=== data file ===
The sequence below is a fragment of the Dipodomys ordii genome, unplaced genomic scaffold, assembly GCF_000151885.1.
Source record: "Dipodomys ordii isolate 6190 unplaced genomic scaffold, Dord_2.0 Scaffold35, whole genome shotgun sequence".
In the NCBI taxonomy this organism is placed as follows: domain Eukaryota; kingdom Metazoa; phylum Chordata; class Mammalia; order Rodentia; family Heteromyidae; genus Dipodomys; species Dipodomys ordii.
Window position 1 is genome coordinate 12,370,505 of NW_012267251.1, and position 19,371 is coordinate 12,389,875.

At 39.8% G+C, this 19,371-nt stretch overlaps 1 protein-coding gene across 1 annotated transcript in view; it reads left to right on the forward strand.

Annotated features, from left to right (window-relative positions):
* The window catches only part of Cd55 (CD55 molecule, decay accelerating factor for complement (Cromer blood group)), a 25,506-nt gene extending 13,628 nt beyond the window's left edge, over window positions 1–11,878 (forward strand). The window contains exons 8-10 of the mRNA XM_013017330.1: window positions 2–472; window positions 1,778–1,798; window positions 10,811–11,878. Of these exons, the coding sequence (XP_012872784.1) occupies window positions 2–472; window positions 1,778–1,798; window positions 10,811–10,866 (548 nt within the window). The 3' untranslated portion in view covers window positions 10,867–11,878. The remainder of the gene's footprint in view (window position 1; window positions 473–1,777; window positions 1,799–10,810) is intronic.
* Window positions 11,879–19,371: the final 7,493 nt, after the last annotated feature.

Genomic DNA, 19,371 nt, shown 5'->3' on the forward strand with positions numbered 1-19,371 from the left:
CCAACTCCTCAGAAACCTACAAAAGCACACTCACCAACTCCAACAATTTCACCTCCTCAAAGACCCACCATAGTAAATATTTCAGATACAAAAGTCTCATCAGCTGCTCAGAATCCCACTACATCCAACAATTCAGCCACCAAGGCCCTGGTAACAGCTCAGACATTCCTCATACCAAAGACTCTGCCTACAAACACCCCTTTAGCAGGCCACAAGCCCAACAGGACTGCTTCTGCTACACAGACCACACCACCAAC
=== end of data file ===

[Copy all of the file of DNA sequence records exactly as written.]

The sequence below is a fragment of the Dipodomys ordii genome, unplaced genomic scaffold, assembly GCF_000151885.1.
Source record: "Dipodomys ordii isolate 6190 unplaced genomic scaffold, Dord_2.0 Scaffold35, whole genome shotgun sequence".
In the NCBI taxonomy this organism is placed as follows: domain Eukaryota; kingdom Metazoa; phylum Chordata; class Mammalia; order Rodentia; family Heteromyidae; genus Dipodomys; species Dipodomys ordii.
Window position 1 is genome coordinate 12,370,505 of NW_012267251.1, and position 19,371 is coordinate 12,389,875.

At 39.8% G+C, this 19,371-nt stretch overlaps 1 protein-coding gene across 1 annotated transcript in view; it reads left to right on the forward strand.

Annotated features, from left to right (window-relative positions):
* The window catches only part of Cd55 (CD55 molecule, decay accelerating factor for complement (Cromer blood group)), a 25,506-nt gene extending 13,628 nt beyond the window's left edge, over window positions 1–11,878 (forward strand). The window contains exons 8-10 of the mRNA XM_013017330.1: window positions 2–472; window positions 1,778–1,798; window positions 10,811–11,878. Of these exons, the coding sequence (XP_012872784.1) occupies window positions 2–472; window positions 1,778–1,798; window positions 10,811–10,866 (548 nt within the window). The 3' untranslated portion in view covers window positions 10,867–11,878. The remainder of the gene's footprint in view (window position 1; window positions 473–1,777; window positions 1,799–10,810) is intronic.
* Window positions 11,879–19,371: the final 7,493 nt, after the last annotated feature.

Genomic DNA, 19,371 nt, shown 5'->3' on the forward strand with positions numbered 1-19,371 from the left:
CCAACTCCTCAGAAACCTACAAAAGCACACTCACCAACTCCAACAATTTCACCTCCTCAAAGACCCACCATAGTAAATATTTCAGATACAAAAGTCTCATCAGCTGCTCAGAATCCCACTACATCCAACAATTCAGCCACCAAGGCCCTGGTAACAGCTCAGACATTCCTCATACCAAAGACTCTGCCTACAAACACCCCTTTAGCAGGCCACAAGCCCAACAGGACTGCTTCTGCTACACAGACCACACCACCAAC